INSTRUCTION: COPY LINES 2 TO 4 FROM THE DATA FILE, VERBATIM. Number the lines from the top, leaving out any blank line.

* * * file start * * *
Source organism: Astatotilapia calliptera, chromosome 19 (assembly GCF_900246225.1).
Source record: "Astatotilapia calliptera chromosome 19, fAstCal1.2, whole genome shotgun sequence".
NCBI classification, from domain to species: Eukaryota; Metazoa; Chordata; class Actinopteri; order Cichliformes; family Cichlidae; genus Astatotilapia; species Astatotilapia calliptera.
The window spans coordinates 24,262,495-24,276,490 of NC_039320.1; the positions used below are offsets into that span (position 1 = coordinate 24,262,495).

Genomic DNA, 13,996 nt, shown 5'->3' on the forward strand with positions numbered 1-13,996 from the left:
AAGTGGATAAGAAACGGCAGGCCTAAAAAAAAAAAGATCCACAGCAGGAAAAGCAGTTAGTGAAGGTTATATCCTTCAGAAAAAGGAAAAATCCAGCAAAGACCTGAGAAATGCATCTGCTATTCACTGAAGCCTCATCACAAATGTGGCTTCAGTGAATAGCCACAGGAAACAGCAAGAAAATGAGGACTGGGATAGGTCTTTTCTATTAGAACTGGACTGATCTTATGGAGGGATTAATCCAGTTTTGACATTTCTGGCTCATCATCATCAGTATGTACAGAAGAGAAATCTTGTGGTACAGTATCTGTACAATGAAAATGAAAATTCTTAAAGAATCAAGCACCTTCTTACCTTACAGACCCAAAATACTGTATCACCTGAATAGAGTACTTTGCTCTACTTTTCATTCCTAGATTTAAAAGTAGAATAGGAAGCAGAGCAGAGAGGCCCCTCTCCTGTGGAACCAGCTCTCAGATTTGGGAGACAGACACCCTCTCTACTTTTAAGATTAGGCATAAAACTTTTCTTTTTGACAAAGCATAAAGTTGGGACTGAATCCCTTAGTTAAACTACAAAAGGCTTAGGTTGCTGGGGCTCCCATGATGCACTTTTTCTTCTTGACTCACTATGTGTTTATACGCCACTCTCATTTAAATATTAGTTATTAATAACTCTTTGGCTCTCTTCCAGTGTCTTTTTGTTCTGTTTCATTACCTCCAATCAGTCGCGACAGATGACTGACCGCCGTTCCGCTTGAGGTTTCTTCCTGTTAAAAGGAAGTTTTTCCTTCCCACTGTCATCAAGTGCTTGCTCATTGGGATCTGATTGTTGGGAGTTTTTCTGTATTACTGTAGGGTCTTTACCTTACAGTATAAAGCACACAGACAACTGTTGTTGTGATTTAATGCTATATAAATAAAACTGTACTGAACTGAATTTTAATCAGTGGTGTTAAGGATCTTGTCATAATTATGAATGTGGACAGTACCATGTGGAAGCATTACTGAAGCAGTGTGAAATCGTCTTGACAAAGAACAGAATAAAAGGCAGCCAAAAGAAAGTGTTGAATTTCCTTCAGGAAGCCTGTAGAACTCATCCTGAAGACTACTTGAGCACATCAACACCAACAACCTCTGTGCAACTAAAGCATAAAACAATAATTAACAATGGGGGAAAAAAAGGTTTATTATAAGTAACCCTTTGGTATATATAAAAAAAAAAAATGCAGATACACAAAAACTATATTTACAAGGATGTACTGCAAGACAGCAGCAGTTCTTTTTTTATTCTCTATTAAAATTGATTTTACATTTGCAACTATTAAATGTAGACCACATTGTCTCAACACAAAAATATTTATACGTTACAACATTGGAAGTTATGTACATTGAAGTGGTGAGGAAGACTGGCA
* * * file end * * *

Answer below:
Source record: "Astatotilapia calliptera chromosome 19, fAstCal1.2, whole genome shotgun sequence".
NCBI classification, from domain to species: Eukaryota; Metazoa; Chordata; class Actinopteri; order Cichliformes; family Cichlidae; genus Astatotilapia; species Astatotilapia calliptera.
The window spans coordinates 24,262,495-24,276,490 of NC_039320.1; the positions used below are offsets into that span (position 1 = coordinate 24,262,495).